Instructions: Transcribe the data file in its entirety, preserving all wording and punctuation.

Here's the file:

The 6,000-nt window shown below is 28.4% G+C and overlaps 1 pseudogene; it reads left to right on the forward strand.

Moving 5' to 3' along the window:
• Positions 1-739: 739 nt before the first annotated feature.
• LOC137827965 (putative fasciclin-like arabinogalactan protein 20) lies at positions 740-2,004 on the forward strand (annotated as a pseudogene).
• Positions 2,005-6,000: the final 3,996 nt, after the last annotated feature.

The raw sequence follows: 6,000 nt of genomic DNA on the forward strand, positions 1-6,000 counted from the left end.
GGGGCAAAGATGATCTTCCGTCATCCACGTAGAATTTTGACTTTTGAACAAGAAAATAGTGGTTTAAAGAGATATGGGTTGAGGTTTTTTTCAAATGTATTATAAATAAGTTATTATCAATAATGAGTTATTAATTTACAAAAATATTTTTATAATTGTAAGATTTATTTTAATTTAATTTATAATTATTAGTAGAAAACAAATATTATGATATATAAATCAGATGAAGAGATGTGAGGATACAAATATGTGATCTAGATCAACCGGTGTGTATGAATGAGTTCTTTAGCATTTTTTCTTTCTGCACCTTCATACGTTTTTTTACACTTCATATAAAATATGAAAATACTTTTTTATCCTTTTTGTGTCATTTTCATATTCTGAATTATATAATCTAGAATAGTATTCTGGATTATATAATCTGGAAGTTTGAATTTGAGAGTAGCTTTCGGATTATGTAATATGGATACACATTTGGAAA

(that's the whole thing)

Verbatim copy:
The 6,000-nt window shown below is 28.4% G+C and overlaps 1 pseudogene; it reads left to right on the forward strand.

Moving 5' to 3' along the window:
• Positions 1-739: 739 nt before the first annotated feature.
• LOC137827965 (putative fasciclin-like arabinogalactan protein 20) lies at positions 740-2,004 on the forward strand (annotated as a pseudogene).
• Positions 2,005-6,000: the final 3,996 nt, after the last annotated feature.

The raw sequence follows: 6,000 nt of genomic DNA on the forward strand, positions 1-6,000 counted from the left end.
GGGGCAAAGATGATCTTCCGTCATCCACGTAGAATTTTGACTTTTGAACAAGAAAATAGTGGTTTAAAGAGATATGGGTTGAGGTTTTTTTCAAATGTATTATAAATAAGTTATTATCAATAATGAGTTATTAATTTACAAAAATATTTTTATAATTGTAAGATTTATTTTAATTTAATTTATAATTATTAGTAGAAAACAAATATTATGATATATAAATCAGATGAAGAGATGTGAGGATACAAATATGTGATCTAGATCAACCGGTGTGTATGAATGAGTTCTTTAGCATTTTTTCTTTCTGCACCTTCATACGTTTTTTTACACTTCATATAAAATATGAAAATACTTTTTTATCCTTTTTGTGTCATTTTCATATTCTGAATTATATAATCTAGAATAGTATTCTGGATTATATAATCTGGAAGTTTGAATTTGAGAGTAGCTTTCGGATTATGTAATATGGATACACATTTGGAAA